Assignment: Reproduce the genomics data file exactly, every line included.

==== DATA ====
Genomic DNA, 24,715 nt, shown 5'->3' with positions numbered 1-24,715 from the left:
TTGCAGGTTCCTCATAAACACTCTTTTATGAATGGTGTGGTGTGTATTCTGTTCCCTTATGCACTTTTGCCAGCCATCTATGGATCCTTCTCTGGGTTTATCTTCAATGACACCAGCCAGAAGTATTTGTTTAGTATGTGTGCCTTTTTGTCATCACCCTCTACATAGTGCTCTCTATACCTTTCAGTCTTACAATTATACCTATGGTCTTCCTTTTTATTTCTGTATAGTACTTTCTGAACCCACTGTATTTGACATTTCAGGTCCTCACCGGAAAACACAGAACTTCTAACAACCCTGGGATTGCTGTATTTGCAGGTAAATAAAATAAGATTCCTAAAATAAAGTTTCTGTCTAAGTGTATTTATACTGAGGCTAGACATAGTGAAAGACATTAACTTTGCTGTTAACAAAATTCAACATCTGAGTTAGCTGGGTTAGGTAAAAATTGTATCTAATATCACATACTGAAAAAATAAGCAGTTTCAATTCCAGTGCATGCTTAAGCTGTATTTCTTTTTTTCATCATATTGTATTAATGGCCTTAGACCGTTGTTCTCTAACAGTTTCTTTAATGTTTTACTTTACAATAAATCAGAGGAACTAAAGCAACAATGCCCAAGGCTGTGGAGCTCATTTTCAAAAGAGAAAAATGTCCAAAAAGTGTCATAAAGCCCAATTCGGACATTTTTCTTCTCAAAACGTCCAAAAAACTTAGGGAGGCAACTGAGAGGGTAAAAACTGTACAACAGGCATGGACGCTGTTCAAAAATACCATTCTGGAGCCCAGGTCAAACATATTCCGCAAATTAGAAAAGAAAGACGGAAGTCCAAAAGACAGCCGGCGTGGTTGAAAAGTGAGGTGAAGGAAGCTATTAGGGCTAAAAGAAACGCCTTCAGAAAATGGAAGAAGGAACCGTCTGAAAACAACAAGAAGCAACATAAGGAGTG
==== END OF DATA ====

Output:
Genomic DNA, 24,715 nt, shown 5'->3' with positions numbered 1-24,715 from the left:
TTGCAGGTTCCTCATAAACACTCTTTTATGAATGGTGTGGTGTGTATTCTGTTCCCTTATGCACTTTTGCCAGCCATCTATGGATCCTTCTCTGGGTTTATCTTCAATGACACCAGCCAGAAGTATTTGTTTAGTATGTGTGCCTTTTTGTCATCACCCTCTACATAGTGCTCTCTATACCTTTCAGTCTTACAATTATACCTATGGTCTTCCTTTTTATTTCTGTATAGTACTTTCTGAACCCACTGTATTTGACATTTCAGGTCCTCACCGGAAAACACAGAACTTCTAACAACCCTGGGATTGCTGTATTTGCAGGTAAATAAAATAAGATTCCTAAAATAAAGTTTCTGTCTAAGTGTATTTATACTGAGGCTAGACATAGTGAAAGACATTAACTTTGCTGTTAACAAAATTCAACATCTGAGTTAGCTGGGTTAGGTAAAAATTGTATCTAATATCACATACTGAAAAAATAAGCAGTTTCAATTCCAGTGCATGCTTAAGCTGTATTTCTTTTTTTCATCATATTGTATTAATGGCCTTAGACCGTTGTTCTCTAACAGTTTCTTTAATGTTTTACTTTACAATAAATCAGAGGAACTAAAGCAACAATGCCCAAGGCTGTGGAGCTCATTTTCAAAAGAGAAAAATGTCCAAAAAGTGTCATAAAGCCCAATTCGGACATTTTTCTTCTCAAAACGTCCAAAAAACTTAGGGAGGCAACTGAGAGGGTAAAAACTGTACAACAGGCATGGACGCTGTTCAAAAATACCATTCTGGAGCCCAGGTCAAACATATTCCGCAAATTAGAAAAGAAAGACGGAAGTCCAAAAGACAGCCGGCGTGGTTGAAAAGTGAGGTGAAGGAAGCTATTAGGGCTAAAAGAAACGCCTTCAGAAAATGGAAGAAGGAACCGTCTGAAAACAACAAGAAGCAACATAAGGAGTG